Here's something I ran into a while ago. Photography website PetaPixel recently featured a mini documentary about the closing of the last photo lab that processes Kodachrome films. Video after the jump...
Kodachrome is a type of or color reversal film or slide film. It was first made by Eastman Kodak back in 1935 and was the first commercially successful color film famous for it crisp, sharp colors. In the ’80s and ’90s, the use of slide film declined and over the years, Kodachrome products slowly and gradually met their end, it progressively discontinued its product range through the ’90s and 2000s due to competition from other films and of course, the introduction of digital photography.
Because of this, many Kodak processing laboratories also closed down because of the decrease in business. This contributed more to Kodachrome’s demise. And towards its final years, Kodak subcontracted and fully endorsed the processing of 35 mm films to an independent processing lab in Kansas called Dwayne’s Photo, which was the world’s last photo lab that processed Kodachrome films before ending it in 2010. Here’s the video posted on PetaPixel. The documentary was shot by Xander Robin, featured in the video is Grant Steinle who also explains the Kodachrome and the processing procedure it undergoes.
It’s sad to see something beautiful go. We don’t want Kodachrome’s demise to happen to another one of our beloved film family members. All of us here are responsible in keeping film and it’s essence alive. Long live film and Lomo on!
Are you ready for an adrenaline rush? A little while ago, we teamed up with the snowboard and film-making collective Yougofirst and gave them a LomoKino and some film rolls to play with. After a season of crazy riding, jumps and tricks, they have finished their latest movie HETEROTOPIA which features footage shot with our 35mm movie-maker. We had the chance to catch up with Vid and Matic from the collective about the new movie and their experiences shooting analogue on the slopes. It's also our pleasure to showcase the movie here!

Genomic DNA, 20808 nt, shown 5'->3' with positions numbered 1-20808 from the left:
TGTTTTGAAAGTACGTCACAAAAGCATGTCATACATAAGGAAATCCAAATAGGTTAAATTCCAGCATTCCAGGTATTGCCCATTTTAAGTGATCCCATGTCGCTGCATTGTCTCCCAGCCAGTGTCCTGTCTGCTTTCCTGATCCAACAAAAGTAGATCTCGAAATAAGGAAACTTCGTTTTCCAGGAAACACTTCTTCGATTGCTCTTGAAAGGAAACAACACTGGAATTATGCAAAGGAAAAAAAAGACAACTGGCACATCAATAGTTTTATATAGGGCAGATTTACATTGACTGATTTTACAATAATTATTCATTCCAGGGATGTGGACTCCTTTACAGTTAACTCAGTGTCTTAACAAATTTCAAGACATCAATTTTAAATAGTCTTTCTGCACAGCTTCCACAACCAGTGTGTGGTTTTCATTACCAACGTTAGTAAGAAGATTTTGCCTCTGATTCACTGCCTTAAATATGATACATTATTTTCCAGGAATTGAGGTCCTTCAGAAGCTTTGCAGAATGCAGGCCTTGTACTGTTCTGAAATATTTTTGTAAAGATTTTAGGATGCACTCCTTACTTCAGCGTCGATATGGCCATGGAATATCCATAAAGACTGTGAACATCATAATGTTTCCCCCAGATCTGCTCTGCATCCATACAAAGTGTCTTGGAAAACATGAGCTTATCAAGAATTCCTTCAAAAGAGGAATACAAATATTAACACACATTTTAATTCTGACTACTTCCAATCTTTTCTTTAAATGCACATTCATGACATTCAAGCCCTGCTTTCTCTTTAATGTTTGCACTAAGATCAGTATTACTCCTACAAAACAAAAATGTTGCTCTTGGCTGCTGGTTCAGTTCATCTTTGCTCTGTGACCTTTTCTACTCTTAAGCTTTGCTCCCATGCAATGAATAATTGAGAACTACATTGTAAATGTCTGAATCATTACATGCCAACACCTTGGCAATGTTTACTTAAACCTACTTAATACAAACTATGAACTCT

The very talented Lomography team in Hong Kong made this wonderful video a while back, we came across it again recently and thought it would be a great start to the weekend. Fire up your eyes and ears after the jump!
While many of us can only dream of working with musicians and photographing them, Angela Izzo's job entails exactly that. Apparently, this is a fulfillment of her own dream that she had when she was younger. In this interview, Izzo talks about her beginnings which, of course, included going to as many shows and festivals as she possibly can; some of her most memorable on-the-job-experiences with the likes of The Doors, Lykke Li, Jack White, Edward Sharpe and the Magnetic Zeros, and Chris Robinson Brotherhood; her inspirations and other interests; and her love for film photography and Diana Mini. And to those looking into fulfilling their own dreams of working in the same industry, Izzo also shares helpful advice based on her own experiences.
You want your subject be the center of attention? Petzval lens photos are recognizable for sharpness and crispness in the centre, strong color saturation, wonderful swirly bokeh effect, artful vignettes and narrow depth of field that will make your subjects stand out!
As a wildlife cameraman and photographer, Ian Llewellyn has worked on a number of television projects. The UK-based lensman breaks free from the strict confines of his profession by engaging in monochrome photography. His personal work is a plethora of abstract and experimental imagery, created in a style distinctly his own. Llewellyn is an ardent user of a Leica Monochrom camera, on which he mounted the Lomo LC-A Minitar-1 Lens, producing the most imaginative, phantasmic results.
Although its existence has always been known among locals, it was only in 1913 when the rest of the world was introduced to the Inca site of Machu Picchu through an expedition headed by Yale University and professor Hiram Bingham.
Reminiscent of traveling photographers of the 19th century, Giles Clement tours through the country with his assistant, Zeiss (an Irish Terrier), offering everything from portrait sessions to wildly creative photographic projects for magazines and companies. And although his mode of transportation may have evolved with the times, his photographic method and gear have changed very little compared to the photographers of days past. Now, with over 3 years of tintyping experience under his belt and an impressive list of clients, he's carved a name out for himself as an accomplished tintyper and continues to spread his passion for this ages-old technique everywhere he goes.